"Those states that have enacted concealed carry measures have seen their crime rates immediately fall and continue to do so at rates in most cases faster than the national average," he wrote.

One of the best examples is Florida, noted Blanks.

"Prior to their enactment of concealed-carry laws in the late 1980s, the crime rate in Florida was higher than the national average. However, following the enactment of the concealed-carry law their crime immediately began to drop and has continued to do so today. Additionally, the U.S. state with the lowest crime rate, Vermont, also happens to be the state with the fewest gun control laws and they allow all law-abiding citizens to carry concealed weapons."

Adam Winkler, a law professor at UCLA, found that permit holders in the U.S.commit crimes at a rate lower than that of the general population.

"We don’t see much bloodshed from concealed-carry permit holders, because they are law-abiding people," Winkler told The Atlantic’s Goldberg. "That’s not to say that permit holders don’t commit crimes, but they do so at a lower rate than the general population. People who seek to obtain permits are likely to be people who respect the law."

Goldberg has an even more visceral reason for arguing for more concealed-carry permits.

He recalls Dec. 7, 1993, when a man killed six people, and wounded 19 others, on the Long Island Rail Road

"Had I been on the train, I would much rather have been armed than unarmed," wrote Goldberg, who said he believes we need tighter gun controls. "I was not, and am not, under the illusion that a handgun would have necessarily provided a definitive solution to the problem ... But my instinct was that if someone is shooting at you, it is generally better to shoot back than to cower and pray."

Information and emotions from both sides of the divide is confusing, admitted Supreme Court Justice Stephen G. Breyer, one of the dissenters in the 5-to-4 decision that overturned Washington, D.C.,’s restrictive gun control law.

"The upshot is a set of studies and counterstudies that, at most, could leave a judge uncertain about the proper policy conclusion."

And gun rights advocates have expressed concerns that attempts to ban all guns in the United States is a slippery slope to the American version of Nazi Germany or Communist Russia.

That’s just fear-inducing hyperbole.

Does anyone really believe the government will mobilize our military to conduct a door-to-door search to get all guns off the streets?

But gun-control advocates also need to realize that the horse is out of the barn. Guns are in our society and they are not going anywhere.

Despite all the rhetoric that has been hurled by both sides, we welcome this long-past-due discussion about what we can do to regulate guns and keep them out of the hands of those who would commit crimes or do harm to our loved ones.

There are common sense measures that should be enacted with the minimal amount of fuss.

They include limiting gun purchases in a way that curbs gun trafficking, perhaps by requiring all gun buyers to have a national identification number that is automatically flagged when a certain threshold of purchases has occurred.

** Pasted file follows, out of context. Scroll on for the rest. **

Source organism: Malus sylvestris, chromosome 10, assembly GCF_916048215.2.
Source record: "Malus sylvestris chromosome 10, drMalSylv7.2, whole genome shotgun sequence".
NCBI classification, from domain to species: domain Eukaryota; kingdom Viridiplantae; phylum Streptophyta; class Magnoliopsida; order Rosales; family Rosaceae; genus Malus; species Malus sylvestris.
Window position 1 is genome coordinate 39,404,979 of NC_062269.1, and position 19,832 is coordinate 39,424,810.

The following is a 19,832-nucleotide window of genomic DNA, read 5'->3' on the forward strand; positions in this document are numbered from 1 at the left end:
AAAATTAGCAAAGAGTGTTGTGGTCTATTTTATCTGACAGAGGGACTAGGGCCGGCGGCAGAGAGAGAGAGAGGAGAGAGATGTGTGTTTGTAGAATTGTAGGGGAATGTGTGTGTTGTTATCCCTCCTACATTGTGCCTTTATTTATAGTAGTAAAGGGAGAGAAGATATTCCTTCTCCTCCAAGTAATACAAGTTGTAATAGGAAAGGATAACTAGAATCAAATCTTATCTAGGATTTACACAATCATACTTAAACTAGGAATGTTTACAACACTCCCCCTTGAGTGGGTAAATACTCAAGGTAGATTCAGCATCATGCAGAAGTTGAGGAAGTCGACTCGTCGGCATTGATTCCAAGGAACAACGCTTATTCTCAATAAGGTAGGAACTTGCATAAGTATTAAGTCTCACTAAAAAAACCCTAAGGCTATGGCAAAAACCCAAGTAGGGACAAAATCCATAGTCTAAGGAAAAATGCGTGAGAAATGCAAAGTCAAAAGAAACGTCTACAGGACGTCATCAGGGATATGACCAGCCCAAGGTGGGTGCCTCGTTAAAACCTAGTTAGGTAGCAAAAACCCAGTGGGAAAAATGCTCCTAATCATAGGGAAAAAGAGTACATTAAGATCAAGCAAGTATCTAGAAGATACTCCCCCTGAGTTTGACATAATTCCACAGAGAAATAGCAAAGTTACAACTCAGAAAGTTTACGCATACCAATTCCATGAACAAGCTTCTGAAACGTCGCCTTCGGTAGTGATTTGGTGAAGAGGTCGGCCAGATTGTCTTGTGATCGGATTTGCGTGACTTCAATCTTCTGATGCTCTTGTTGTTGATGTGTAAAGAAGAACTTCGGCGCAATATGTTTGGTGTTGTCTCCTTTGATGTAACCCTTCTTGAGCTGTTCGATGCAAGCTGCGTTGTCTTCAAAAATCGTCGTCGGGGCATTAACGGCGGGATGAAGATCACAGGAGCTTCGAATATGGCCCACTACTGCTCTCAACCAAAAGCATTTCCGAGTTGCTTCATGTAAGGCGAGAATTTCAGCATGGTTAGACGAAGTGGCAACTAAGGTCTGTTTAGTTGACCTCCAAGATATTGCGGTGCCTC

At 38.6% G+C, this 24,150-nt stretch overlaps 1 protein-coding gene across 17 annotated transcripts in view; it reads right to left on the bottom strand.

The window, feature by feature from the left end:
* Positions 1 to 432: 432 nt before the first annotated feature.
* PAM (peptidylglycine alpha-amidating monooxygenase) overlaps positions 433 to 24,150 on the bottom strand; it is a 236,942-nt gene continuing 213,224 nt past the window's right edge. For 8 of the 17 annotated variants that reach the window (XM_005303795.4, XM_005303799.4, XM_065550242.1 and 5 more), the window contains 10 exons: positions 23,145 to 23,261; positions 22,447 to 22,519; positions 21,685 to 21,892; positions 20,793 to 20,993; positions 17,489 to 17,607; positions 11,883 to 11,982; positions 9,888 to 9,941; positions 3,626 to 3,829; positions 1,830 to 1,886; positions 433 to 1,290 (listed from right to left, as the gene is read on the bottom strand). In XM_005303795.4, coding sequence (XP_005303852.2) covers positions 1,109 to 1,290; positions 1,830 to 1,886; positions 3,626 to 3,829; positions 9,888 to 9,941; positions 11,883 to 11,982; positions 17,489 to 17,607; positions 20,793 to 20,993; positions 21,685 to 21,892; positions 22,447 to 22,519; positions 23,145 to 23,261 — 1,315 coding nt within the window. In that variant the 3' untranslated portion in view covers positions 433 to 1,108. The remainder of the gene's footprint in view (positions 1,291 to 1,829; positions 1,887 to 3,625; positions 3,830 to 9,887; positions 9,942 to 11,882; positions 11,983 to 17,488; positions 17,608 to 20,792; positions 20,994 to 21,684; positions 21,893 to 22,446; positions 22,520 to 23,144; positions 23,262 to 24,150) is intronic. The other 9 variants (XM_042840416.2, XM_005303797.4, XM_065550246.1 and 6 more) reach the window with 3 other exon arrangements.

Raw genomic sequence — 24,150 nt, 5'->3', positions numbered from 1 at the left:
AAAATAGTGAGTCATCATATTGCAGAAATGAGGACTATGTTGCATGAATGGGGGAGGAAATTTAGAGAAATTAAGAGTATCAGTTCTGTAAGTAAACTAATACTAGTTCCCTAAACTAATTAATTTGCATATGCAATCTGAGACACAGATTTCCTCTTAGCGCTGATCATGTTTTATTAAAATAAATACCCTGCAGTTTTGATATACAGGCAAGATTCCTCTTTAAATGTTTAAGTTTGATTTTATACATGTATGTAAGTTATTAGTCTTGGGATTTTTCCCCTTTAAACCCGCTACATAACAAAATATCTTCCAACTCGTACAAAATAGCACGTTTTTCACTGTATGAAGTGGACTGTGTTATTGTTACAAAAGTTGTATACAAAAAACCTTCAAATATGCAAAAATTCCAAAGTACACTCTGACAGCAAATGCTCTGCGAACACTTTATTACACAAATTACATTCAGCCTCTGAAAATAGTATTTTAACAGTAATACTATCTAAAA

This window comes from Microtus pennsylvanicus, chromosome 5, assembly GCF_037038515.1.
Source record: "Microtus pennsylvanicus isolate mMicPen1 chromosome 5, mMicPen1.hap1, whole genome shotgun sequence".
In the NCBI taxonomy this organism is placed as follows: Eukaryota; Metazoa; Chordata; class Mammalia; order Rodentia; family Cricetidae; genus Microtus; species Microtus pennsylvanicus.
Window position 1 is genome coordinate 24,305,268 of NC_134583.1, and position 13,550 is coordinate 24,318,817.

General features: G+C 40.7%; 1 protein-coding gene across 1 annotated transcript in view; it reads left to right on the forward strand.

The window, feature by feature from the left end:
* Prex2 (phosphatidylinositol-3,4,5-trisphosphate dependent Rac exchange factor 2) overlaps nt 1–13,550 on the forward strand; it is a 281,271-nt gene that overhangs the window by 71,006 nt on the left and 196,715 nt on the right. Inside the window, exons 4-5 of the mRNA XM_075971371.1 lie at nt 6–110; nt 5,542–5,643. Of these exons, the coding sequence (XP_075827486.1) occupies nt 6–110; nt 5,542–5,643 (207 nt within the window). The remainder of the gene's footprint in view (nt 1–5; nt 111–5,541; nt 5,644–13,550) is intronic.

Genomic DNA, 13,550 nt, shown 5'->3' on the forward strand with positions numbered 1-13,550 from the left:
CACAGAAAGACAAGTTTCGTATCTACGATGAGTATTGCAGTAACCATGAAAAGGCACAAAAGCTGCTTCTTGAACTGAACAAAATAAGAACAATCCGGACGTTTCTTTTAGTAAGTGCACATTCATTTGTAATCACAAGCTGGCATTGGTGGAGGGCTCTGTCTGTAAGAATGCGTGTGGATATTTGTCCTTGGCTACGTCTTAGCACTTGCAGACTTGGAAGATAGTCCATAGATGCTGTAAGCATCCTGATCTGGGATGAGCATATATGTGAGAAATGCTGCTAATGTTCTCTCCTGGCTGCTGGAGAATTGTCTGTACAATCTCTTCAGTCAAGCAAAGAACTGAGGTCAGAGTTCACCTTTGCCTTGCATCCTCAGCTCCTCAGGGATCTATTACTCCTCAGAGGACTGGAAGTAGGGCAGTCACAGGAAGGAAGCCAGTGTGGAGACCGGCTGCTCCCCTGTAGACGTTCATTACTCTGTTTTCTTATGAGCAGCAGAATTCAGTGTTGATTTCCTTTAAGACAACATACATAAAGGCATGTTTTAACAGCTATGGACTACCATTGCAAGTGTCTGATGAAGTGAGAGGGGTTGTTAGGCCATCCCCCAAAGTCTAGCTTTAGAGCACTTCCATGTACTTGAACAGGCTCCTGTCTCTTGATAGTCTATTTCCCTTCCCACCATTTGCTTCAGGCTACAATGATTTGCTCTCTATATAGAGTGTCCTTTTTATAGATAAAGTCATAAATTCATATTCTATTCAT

We should also restrict the sale of high-capacity magazines and prohibit the sales of weapons and ammunition over the Internet.

There should be universal background checks for gun buyers, even private sales such as at gun shows. Right now, background checks are a hodgepodge that differ from state to state.

Serial numbers should be designed to be impossible to be removed from guns, thus helping to keep them out of the hands of criminals.

Mental-health professionals could be encouraged -- or mandated -- to report patients they suspect shouldn’t own guns to the FBI-supervised National Instant Criminal Background Check System. (To that end, we need to put more emphasis on giving people the help they need before they feel compelled to do something this horrible. And that means ending the stigmatism of mental health issues so more people will seek out help.)

We also need longer sentences for people who possess weapons illegally or who use or brandish weapons in the commission of a crime.

And military-style semi-automatic weapons should no longer be sold to citizens who are not part of a "well-regulated militia."

Because we have not yet instituted rational gun control measures, we, in effect, have decided our unregulated access to firearms and the right to possess unlicensed guns far outweighs the lives of our children.

"American schoolchildren are protected by building codes that govern stairways and windows," wrote the New York Times’ Nicholas Kristof. "School buses must meet safety standards, and the bus drivers have to pass tests. Cafeteria food is regulated for safety. The only things we seem lax about are the things most likely to kill."

The Reformer thinks the time is now to enact legislation that protects the most vulnerable of our citizens while also protecting the rights guaranteed by the U.S. Constitution.

It can be done, and it should be done.